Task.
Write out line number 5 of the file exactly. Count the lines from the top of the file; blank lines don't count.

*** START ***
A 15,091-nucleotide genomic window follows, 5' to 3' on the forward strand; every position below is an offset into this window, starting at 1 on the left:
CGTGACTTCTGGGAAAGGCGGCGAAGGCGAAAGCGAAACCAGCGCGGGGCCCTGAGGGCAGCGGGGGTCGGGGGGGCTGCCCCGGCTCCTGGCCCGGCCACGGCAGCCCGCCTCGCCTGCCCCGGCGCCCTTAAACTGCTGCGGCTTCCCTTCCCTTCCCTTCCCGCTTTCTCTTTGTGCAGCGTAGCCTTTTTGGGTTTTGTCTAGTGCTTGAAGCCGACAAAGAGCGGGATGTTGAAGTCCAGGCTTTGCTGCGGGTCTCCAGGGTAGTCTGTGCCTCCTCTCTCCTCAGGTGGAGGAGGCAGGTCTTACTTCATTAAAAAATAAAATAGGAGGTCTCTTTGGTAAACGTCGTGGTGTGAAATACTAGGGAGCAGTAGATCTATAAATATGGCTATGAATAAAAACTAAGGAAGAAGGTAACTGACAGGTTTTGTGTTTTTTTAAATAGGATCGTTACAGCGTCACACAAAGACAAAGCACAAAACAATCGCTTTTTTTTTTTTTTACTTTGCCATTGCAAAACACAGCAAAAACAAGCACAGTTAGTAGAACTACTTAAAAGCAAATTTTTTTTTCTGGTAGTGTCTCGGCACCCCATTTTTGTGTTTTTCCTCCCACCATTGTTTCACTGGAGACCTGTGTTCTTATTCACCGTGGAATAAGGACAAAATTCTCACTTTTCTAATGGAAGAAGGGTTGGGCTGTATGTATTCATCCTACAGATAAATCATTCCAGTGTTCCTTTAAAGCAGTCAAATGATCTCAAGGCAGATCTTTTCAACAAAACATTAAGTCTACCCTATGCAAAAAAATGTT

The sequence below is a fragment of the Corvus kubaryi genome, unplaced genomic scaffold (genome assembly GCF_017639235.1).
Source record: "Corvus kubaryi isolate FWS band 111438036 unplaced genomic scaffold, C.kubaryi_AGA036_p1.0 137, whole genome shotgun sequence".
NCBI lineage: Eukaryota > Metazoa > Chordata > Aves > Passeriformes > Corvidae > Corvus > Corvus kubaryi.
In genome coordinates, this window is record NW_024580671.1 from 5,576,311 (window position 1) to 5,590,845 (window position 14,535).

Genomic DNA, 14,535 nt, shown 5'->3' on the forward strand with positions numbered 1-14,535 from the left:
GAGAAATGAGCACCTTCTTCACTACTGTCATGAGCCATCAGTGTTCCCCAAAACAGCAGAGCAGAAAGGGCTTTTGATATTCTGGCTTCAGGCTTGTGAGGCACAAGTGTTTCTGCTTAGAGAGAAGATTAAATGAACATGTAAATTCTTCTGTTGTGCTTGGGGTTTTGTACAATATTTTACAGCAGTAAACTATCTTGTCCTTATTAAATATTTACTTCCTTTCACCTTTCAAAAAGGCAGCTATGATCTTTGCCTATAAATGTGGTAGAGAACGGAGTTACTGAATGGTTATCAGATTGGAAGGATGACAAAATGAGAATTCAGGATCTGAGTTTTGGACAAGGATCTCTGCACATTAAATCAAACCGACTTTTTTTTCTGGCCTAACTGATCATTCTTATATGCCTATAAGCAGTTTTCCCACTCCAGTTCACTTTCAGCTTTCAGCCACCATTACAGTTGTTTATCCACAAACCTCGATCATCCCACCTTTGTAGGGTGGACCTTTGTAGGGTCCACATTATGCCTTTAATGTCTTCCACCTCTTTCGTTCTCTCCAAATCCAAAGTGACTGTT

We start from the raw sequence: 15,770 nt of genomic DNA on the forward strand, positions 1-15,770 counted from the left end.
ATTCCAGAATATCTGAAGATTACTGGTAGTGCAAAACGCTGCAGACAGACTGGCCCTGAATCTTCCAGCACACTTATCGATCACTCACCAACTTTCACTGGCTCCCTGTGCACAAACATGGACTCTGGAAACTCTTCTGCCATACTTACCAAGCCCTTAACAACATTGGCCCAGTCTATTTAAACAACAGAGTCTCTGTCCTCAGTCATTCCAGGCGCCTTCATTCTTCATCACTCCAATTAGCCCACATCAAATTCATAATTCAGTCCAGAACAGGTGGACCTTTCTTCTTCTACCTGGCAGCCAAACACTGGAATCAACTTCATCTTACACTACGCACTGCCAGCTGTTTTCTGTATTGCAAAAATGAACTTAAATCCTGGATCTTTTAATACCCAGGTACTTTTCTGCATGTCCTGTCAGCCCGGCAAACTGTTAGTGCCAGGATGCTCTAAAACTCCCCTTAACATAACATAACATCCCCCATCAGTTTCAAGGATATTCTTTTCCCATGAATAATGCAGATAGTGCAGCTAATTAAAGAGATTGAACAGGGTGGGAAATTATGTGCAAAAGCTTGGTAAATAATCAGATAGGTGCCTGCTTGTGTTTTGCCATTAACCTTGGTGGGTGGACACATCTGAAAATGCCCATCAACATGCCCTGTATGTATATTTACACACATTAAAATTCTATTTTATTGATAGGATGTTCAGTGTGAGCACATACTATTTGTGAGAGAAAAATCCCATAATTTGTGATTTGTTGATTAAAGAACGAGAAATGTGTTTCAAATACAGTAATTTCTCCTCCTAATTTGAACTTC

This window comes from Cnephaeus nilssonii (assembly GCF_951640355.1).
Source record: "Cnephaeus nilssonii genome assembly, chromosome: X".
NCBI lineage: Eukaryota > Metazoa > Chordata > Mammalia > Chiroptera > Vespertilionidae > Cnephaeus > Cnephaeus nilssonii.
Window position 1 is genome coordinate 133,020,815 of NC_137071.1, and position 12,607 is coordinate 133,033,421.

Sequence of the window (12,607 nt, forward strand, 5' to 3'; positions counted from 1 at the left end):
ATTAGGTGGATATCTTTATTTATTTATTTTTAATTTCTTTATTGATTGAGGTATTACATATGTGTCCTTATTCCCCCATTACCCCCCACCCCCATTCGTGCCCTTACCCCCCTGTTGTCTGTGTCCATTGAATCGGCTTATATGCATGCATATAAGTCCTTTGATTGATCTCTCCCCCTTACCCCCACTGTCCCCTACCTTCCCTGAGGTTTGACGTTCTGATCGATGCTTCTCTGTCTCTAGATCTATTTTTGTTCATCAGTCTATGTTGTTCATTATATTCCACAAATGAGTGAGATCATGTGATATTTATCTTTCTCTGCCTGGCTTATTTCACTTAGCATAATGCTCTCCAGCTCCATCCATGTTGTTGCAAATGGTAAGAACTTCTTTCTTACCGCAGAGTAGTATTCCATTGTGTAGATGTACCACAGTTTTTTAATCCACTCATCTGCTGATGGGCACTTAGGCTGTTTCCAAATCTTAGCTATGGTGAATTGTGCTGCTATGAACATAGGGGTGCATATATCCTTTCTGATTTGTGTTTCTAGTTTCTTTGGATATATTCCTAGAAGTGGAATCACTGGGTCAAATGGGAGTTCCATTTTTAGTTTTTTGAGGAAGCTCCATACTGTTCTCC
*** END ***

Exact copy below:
NCBI lineage: Eukaryota > Metazoa > Chordata > Aves > Passeriformes > Corvidae > Corvus > Corvus kubaryi.